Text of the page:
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The Valuation of Options

Valuing Options

As we said before, options themselves have a value.  Remember that options are totally separate entities to the underlying assets from which they are derived (hence the term derivative).  But in themselves they do have a value, which can be split into two parts:

  1. Intrinsic Value; and
  2. Time Value

In general:

  • Intrinsic Value is that part of the option's value which is In the Money (ITM).
  • Time Value is the remainder of the option's value.  Out of the Money (OTM) options will have no Intrinsic Value, and their price will solely be based on Time Value.  Time Value is another way of say Hope Value.  This hope is based on the amount of time left to Expiration and the price of the underlying asset, the hope being the possibility of additional (profitable) price movement in the underlying security.
  • Time Value is subject to Time Decay.  Time Decay increases exponentially in the last 30 days before expiration.

ITM, OTM and At the Money (ATM) Calls

  • ITM where the current stock price is above the call strike price
  • ATM where the current stock price is equal to or near to the call strike price
  • OTM where the current stock price is below the call strike price

ITM, OTM and ATM Puts

  • ITM where the current stock price is below the put strike price
  • ATM where the current stock price is equal to or near to the put strike price
  • OTM where the current stock price is above the put strike price

Intrinsic and Time Value for Calls - Example 1: ITM

Call Intrinsic Value Call Time Value
Stock Price $56.00 Stock Price $56.00
Call Premium $7.33 Call Premium $7.33
Exercise Price $50.00 Exercise Price $50.00
Time to Expiration 2 months Time to Expiration 2 months
Intrinsic Value $56.00 - $50.00 = $6.00 Time Value $7.33 - $6.00 = $1.33

Notice how [Intrinsic Value + Time Value] = the Option Value

Formulae for Intrinsic and Time Values for Calls:

  • Call Intrinsic Value = Stock Price - Exercise Price
  • Call Time Value = Call Premium - Call Intrinsic Value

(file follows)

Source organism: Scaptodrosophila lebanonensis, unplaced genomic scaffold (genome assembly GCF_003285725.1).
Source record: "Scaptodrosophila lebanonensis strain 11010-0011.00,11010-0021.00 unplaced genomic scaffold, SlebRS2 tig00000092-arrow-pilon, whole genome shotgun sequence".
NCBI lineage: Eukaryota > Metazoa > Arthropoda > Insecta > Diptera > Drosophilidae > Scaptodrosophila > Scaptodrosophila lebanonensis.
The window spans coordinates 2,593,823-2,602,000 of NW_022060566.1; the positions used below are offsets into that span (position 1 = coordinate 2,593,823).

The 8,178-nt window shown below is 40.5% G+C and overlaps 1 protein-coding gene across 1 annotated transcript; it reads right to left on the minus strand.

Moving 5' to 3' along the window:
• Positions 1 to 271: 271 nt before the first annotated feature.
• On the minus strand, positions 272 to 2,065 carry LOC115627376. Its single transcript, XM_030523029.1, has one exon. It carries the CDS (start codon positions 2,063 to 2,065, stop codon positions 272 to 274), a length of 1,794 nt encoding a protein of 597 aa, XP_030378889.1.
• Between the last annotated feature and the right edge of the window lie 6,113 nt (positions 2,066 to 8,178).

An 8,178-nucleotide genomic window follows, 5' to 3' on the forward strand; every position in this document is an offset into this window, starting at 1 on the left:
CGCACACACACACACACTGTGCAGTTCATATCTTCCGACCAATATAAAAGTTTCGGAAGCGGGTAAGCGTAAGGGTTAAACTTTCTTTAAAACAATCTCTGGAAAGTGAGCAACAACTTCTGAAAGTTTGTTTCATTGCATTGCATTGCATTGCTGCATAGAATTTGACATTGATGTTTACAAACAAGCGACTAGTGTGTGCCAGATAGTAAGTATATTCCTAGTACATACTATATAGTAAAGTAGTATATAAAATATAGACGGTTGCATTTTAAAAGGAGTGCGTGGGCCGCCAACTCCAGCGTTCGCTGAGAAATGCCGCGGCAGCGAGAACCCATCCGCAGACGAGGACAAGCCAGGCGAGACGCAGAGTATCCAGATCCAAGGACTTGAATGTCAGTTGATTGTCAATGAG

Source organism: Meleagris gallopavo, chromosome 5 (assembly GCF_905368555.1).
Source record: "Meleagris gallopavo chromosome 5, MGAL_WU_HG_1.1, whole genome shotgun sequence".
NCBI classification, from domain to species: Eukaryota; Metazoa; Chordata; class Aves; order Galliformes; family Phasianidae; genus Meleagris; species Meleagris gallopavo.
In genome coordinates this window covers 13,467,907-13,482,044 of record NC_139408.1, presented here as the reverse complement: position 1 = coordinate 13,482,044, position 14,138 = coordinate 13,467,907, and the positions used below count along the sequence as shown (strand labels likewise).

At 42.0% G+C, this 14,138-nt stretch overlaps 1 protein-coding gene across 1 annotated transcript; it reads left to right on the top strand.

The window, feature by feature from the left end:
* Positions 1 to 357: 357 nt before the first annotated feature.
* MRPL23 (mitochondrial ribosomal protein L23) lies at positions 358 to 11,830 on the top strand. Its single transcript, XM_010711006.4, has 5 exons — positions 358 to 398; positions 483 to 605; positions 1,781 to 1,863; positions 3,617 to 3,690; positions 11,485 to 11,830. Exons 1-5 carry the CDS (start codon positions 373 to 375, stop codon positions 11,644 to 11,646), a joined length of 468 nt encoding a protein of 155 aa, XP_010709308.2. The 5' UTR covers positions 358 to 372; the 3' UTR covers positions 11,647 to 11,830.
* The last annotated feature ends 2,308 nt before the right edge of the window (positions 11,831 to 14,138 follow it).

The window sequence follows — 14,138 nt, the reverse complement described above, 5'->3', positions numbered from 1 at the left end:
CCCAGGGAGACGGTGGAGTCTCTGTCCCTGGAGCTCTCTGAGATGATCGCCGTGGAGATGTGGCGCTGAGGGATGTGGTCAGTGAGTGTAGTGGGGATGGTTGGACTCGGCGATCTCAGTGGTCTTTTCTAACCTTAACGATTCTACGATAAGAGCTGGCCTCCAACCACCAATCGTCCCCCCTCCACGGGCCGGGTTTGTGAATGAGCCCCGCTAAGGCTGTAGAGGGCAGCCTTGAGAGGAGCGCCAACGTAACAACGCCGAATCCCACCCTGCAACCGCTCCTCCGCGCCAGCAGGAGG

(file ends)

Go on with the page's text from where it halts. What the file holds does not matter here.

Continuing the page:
The minimum Intrinsic Value is zero.

Intrinsic and Time Value for Calls - Example 2: OTM

Call Intrinsic Value Call Time Value
Stock Price $48.00 Stock Price $48.00
Call Premium $0.75 Call Premium $0.75
Exercise Price $50.00 Exercise Price $50.00
Time to Expiration 2 months Time to Expiration 2 months
Intrinsic Value $48.00 - $50.00 = $0.00 Time Value $0.75 - $0.00 = $0.75

Notice how [Intrinsic Value + Time Value] = the Option Value

Formulae for Intrinsic and Time Values for Calls:

  • Call Intrinsic Value = Stock Price - Exercise Price
  • Call Time Value = Call Premium - Call Intrinsic Value

The minimum Intrinsic Value is zero.

Intrinsic and Time Value for Puts - Example 3: ITM

Put Intrinsic Value Put Time Value
Stock Price $77.00 Stock Price $77.00
Put Premium $5.58 Put Premium $5.58
Exercise Price $80.00 Exercise Price $80.00
Time to Expiration 4 months Time to Expiration 4 months
Intrinsic Value $80.00 - $77.00 = $3.00 Time Value $5.58 - $3.00 = $2.58

Notice how [Intrinsic Value + Time Value] = the Option Value

Formulae for Intrinsic and Time Values for Puts:

  • Put Intrinsic Value = Exercise Price - Stock Price
  • Put Time Value = Put Premium - Put Intrinsic Value

The minimum Intrinsic Value is zero.

Intrinsic and Time Value for Puts - Example 4: OTM

Put Intrinsic Value Put Time Value
Stock Price $85.00 Stock Price $85.00
Put Premium $1.67 Put Premium $1.67
Exercise Price $80.00 Exercise Price $80.00
Time to Expiration 4 months Time to Expiration 4 months
Intrinsic Value $80 - $85.00 = $0.00 Time Value $1.67 - $0.00 = $1.67

Notice how [Intrinsic Value + Time Value] = the Option Value

Formulae for Intrinsic and Time Values for Puts:

  • Put Intrinsic Value = Exercise Price - Stock Price
  • Put Time Value = Put Premium - Put Intrinsic Value

The minimum Intrinsic Value is zero.

The 7 Factors affecting the Pricing of Options Premiums

  1. Type of option (call or put)
  2. The current Price of the underlying asset
  3. The Exercise (Strike) Price
  4. Time remaining to Expiration
  5. Volatility of the underlying asset
  6. The Dividend payable on the underlying asset
  7. Current Interest Rates (the risk free 90 day T-Bill rate)

Put / Call Parity Explained

Call prices, Put prices and the associated asset prices are all related to each other.  This must be the case or else professional traders would be able to arbitrage (make risk free trades).

Put-call parity is a fundamental relationship that must exist between the prices of a put option and call option if both have the same underlying asset, Strike Price and Expiration Date.

The Put-call parity model is based on expiration date investment values associated with 4 different securities:

  1. A call option;
  2. A put option with identical terms;
  3. The underlying asset for the above call and put;
  4. A risk-free security with the same maturity date as the options' Expiration Date and with an expiration payoff equal to the options' Strike Price.

Put-call parity is used for 2 purposes:

  1. To value a call option relative to a put with identical terms.
  2. To show how the Expiration Date payoffs on any one of these 4 securities can be replicated by taking appropriate positions in the other 3 securities (ie creating synthetic positions).